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How Breastfeeding Lowers Mothers' Risk of Developing Type 2 Diabetes

July 18, 2023
by Serena Crawford

Studies have shown that breastfeeding offers protection against type 2 diabetes in mothers, but researchers have yet to pinpoint why. A new Yale study, led by Julie Hens, PhD, research scientist (endocrinology), has found a possible explanation.

The findings were presented at Endo 2023.

In the study, researchers looked at changes in metabolism that are the result of breastfeeding. They found that mice that lactated after giving birth had an improvement in insulin sensitivity as well as an increase in the numbers of insulin-producing, pancreatic beta-cells compared with mice that did not lactate. Hens and her team believe this combination likely contributes to the protection against type 2 diabetes that breastfeeding provides.

“One of the triggers for the development of diabetes is the loss of beta-cells’ ability to produce enough insulin to overcome insulin resistance – that is the inability of insulin to effectively lower blood sugar,” she said, noting that genetics and obesity often cause insulin resistance, which becomes worse during pregnancy, especially in the third trimester.

Hens noted that while many people assume that nursing protects against diabetes by causing weight loss, the study suggests that the protective effects of breastfeeding in mice likely occur through multiple mechanisms that are independent of weight loss, which agrees with human studies.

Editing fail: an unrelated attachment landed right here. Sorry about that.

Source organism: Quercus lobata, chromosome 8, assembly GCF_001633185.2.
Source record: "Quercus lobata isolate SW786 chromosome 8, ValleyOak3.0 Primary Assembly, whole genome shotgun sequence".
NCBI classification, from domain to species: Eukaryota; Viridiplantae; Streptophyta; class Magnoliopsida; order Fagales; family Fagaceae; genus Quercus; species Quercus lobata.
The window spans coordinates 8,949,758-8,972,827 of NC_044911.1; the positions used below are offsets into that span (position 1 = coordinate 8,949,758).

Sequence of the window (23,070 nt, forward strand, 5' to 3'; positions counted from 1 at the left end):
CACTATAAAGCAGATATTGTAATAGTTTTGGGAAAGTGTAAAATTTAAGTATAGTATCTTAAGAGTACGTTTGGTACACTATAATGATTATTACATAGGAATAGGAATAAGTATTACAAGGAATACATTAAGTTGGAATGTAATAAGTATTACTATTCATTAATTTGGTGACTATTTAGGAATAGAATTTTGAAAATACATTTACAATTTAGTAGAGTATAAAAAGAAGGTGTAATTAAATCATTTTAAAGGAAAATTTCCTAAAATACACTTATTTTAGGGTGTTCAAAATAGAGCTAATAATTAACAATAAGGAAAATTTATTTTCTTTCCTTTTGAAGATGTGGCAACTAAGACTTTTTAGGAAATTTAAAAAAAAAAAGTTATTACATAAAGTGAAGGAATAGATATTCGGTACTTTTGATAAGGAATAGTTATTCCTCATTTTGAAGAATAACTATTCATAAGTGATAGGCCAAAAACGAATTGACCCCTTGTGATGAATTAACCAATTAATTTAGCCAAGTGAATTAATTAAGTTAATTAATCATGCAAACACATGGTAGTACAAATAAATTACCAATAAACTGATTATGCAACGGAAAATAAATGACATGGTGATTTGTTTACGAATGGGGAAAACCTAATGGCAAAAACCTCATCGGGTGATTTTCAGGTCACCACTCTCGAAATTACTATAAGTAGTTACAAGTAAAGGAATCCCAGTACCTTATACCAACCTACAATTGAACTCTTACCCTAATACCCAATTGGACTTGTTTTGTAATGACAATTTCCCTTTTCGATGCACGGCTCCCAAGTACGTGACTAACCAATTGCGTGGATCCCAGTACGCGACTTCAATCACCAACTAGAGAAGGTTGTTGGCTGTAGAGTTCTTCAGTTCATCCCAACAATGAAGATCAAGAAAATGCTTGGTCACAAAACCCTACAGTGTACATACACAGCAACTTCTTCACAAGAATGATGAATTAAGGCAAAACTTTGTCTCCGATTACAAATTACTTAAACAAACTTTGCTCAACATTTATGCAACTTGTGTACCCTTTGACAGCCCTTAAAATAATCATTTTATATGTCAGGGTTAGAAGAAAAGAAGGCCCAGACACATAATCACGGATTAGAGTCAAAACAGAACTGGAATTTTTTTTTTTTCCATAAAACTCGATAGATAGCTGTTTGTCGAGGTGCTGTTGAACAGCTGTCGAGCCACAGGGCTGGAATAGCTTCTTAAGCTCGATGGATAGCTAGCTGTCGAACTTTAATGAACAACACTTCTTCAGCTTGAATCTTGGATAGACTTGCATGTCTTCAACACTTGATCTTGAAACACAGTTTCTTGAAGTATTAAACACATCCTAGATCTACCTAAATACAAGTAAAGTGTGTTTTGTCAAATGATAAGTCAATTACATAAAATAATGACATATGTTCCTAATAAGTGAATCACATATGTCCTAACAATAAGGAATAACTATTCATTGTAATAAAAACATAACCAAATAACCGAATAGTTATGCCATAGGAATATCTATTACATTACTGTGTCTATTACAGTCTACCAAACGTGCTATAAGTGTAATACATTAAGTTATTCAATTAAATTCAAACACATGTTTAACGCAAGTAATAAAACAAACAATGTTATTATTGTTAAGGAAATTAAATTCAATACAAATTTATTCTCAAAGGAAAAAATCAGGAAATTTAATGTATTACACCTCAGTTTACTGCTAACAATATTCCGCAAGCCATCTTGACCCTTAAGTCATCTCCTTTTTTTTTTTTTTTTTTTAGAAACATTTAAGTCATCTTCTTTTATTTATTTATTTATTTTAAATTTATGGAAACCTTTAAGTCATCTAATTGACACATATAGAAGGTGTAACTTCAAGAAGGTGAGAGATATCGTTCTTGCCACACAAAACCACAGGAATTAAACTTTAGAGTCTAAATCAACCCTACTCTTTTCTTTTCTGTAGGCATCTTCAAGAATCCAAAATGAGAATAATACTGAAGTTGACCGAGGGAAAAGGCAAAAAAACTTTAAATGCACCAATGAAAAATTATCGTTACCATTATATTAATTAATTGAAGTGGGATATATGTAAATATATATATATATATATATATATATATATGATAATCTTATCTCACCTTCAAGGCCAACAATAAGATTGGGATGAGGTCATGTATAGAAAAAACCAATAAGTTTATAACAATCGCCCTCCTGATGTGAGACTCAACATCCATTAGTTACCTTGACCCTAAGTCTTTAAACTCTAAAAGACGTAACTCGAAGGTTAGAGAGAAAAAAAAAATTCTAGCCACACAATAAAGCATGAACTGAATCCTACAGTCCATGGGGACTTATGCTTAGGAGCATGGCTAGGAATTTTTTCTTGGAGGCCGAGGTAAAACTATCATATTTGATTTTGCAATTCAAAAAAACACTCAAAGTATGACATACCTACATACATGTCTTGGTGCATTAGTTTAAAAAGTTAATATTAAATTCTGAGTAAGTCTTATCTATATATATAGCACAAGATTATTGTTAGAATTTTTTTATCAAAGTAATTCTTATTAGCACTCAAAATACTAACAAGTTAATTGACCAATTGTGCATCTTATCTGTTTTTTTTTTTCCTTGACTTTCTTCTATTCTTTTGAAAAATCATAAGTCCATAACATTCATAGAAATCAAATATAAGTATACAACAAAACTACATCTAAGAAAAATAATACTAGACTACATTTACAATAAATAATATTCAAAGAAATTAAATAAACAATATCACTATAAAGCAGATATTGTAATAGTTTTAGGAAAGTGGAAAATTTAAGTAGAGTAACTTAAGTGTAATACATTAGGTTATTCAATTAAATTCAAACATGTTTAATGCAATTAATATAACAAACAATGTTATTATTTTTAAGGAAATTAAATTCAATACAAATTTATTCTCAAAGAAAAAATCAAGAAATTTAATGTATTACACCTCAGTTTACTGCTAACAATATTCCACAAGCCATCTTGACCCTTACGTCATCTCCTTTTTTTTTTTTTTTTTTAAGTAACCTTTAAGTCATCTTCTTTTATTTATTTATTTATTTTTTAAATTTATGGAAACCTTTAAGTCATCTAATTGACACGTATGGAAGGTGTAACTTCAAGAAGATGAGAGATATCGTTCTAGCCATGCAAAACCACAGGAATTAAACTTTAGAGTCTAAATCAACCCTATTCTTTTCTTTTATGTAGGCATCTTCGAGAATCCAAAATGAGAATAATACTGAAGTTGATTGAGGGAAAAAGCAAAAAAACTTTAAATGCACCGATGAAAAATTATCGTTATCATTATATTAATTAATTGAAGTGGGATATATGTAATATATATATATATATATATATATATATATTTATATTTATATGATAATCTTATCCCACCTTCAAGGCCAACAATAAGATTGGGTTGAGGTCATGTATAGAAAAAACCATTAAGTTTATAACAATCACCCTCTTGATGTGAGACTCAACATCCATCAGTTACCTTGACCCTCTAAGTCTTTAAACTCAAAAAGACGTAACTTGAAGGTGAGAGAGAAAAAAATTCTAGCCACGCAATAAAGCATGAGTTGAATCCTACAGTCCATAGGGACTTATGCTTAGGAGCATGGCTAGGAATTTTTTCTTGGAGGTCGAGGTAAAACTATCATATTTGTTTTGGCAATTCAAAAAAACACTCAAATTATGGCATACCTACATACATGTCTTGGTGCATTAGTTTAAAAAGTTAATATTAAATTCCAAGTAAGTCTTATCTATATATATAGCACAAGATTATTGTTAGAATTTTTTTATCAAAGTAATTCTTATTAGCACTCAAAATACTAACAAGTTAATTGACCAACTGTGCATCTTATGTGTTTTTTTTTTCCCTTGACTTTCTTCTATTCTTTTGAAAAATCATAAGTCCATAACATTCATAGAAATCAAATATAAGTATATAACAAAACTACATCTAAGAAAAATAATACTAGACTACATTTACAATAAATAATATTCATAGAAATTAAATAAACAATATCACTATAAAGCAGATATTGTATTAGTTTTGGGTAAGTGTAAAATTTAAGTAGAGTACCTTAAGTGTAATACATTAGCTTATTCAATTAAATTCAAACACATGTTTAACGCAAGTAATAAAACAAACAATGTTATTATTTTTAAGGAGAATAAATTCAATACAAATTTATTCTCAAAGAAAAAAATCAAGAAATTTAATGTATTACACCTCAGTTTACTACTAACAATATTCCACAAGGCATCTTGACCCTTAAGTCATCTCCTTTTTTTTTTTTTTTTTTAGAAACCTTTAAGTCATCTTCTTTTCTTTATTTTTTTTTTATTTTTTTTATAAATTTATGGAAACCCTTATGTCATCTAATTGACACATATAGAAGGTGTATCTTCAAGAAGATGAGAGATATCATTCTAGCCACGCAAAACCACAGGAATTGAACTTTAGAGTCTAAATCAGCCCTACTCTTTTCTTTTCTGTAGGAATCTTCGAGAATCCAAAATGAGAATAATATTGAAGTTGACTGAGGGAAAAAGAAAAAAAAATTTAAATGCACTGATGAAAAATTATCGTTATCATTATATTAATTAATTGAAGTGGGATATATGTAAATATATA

Through her work, Hens hopes to spread the word that lactation is beneficial not just to the infant but also to the mother. “We want to make people aware that lactation can have a protective effect on a mother’s metabolism,” she said. “By defining the mechanisms involved in this protection against diabetes, we hope this research will lead to improved outcomes for women after childbirth as well as all patients with type 2 diabetes.”

Yale’s Section of Endocrinology & Metabolism works to improve the health of individuals with endocrine and metabolic diseases by advancing scientific knowledge; applying new information to patient care; and training the next generation of physicians and scientists to become leaders in the field. To learn more about their work, visit Endocrinology & Metabolism.

Submitted by Serena Crawford on July 17, 2023